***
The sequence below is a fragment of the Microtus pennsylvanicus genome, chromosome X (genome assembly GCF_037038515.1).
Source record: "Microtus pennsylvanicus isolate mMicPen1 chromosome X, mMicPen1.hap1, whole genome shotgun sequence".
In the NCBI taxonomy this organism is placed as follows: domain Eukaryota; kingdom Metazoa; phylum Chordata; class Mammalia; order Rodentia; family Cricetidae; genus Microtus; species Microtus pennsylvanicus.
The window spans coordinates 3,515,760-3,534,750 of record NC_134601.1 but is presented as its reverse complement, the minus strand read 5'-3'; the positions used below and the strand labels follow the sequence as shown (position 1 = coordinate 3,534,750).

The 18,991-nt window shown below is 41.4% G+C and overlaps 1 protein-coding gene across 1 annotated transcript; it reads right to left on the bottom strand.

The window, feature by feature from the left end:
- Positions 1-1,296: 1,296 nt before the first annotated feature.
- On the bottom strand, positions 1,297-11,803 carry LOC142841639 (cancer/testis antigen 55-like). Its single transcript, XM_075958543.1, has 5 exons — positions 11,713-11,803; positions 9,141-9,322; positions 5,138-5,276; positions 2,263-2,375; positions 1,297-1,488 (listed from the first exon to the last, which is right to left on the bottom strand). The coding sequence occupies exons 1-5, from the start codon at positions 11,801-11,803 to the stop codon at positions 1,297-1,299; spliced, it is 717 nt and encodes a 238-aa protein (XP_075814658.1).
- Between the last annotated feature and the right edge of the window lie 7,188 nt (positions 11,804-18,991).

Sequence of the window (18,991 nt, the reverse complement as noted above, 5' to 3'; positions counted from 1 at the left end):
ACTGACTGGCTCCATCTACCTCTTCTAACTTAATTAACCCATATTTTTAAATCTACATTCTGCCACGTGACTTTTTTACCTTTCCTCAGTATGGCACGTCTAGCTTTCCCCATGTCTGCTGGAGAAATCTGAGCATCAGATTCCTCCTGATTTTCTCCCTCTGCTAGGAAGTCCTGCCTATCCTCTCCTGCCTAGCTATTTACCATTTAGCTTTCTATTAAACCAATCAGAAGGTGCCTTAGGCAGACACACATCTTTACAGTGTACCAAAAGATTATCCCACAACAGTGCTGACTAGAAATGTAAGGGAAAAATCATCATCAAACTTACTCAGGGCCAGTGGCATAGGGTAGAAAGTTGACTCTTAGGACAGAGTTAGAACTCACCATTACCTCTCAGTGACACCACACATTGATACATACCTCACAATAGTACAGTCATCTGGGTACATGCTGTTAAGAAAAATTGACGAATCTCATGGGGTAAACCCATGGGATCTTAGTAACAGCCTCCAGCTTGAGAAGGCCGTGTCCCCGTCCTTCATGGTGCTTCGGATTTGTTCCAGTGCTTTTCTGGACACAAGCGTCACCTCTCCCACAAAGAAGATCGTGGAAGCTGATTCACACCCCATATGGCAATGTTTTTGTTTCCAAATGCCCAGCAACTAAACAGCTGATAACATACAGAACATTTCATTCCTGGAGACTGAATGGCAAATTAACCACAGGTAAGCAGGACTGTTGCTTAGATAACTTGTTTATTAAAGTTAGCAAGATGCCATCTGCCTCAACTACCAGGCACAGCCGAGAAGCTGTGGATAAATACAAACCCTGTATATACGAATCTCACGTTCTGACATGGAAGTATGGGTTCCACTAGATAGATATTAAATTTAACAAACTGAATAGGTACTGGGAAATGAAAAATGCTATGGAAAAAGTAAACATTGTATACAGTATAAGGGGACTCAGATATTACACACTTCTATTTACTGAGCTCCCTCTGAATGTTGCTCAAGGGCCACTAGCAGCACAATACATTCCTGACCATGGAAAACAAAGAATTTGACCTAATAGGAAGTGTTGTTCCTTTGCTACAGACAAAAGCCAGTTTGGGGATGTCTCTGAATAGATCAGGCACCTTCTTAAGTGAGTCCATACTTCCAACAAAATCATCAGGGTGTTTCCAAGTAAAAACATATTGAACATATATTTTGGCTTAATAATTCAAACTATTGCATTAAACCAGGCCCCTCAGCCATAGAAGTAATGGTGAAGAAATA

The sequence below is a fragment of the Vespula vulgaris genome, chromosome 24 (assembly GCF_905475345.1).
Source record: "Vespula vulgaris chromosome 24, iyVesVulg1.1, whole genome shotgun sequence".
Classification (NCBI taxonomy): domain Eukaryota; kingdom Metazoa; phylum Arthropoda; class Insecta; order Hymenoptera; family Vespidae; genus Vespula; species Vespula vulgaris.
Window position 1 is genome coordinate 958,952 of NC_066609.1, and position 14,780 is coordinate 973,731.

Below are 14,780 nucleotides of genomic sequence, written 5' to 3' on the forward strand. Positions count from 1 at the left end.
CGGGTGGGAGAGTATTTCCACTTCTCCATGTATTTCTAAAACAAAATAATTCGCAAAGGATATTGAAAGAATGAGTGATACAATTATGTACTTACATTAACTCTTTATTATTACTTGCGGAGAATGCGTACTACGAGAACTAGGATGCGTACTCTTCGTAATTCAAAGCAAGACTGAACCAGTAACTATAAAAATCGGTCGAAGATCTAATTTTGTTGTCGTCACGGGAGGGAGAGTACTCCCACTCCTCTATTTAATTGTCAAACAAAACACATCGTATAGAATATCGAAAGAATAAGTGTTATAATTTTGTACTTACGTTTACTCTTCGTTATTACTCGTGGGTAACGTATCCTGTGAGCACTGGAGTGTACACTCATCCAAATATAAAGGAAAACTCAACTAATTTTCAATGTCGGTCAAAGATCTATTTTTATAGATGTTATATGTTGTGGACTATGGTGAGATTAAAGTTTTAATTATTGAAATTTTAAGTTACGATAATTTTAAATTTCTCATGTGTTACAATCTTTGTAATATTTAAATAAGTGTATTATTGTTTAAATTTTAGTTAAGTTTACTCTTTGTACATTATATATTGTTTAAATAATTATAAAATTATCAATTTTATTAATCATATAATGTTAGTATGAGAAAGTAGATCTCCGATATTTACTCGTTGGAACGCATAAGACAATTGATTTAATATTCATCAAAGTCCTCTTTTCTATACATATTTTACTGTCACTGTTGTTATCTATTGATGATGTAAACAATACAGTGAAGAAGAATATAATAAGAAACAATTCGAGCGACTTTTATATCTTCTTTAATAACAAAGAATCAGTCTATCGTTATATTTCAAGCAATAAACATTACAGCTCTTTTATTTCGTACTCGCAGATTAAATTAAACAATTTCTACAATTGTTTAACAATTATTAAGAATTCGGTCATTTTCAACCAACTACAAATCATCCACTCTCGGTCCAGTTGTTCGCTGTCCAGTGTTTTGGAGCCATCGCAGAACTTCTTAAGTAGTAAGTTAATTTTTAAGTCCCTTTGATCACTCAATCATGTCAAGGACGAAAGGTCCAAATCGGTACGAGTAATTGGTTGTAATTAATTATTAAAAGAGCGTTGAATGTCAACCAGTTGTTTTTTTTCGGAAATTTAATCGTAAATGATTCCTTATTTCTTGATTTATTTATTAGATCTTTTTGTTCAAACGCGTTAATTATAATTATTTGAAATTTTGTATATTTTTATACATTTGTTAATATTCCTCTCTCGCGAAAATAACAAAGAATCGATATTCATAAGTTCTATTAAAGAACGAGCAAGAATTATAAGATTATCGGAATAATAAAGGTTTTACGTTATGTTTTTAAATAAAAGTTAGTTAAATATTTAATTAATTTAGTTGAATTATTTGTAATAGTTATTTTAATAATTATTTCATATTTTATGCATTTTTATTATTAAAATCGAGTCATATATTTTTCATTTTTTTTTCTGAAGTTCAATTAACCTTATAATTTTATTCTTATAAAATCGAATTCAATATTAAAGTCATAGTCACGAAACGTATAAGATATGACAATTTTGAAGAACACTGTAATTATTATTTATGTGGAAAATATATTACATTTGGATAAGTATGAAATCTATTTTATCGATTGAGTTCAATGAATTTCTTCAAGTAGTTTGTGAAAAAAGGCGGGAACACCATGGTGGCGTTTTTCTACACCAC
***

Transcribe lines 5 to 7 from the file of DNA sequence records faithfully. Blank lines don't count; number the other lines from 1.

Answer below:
The 18,991-nt window shown below is 41.4% G+C and overlaps 1 protein-coding gene across 1 annotated transcript; it reads right to left on the bottom strand.

The window, feature by feature from the left end:
- Positions 1-1,296: 1,296 nt before the first annotated feature.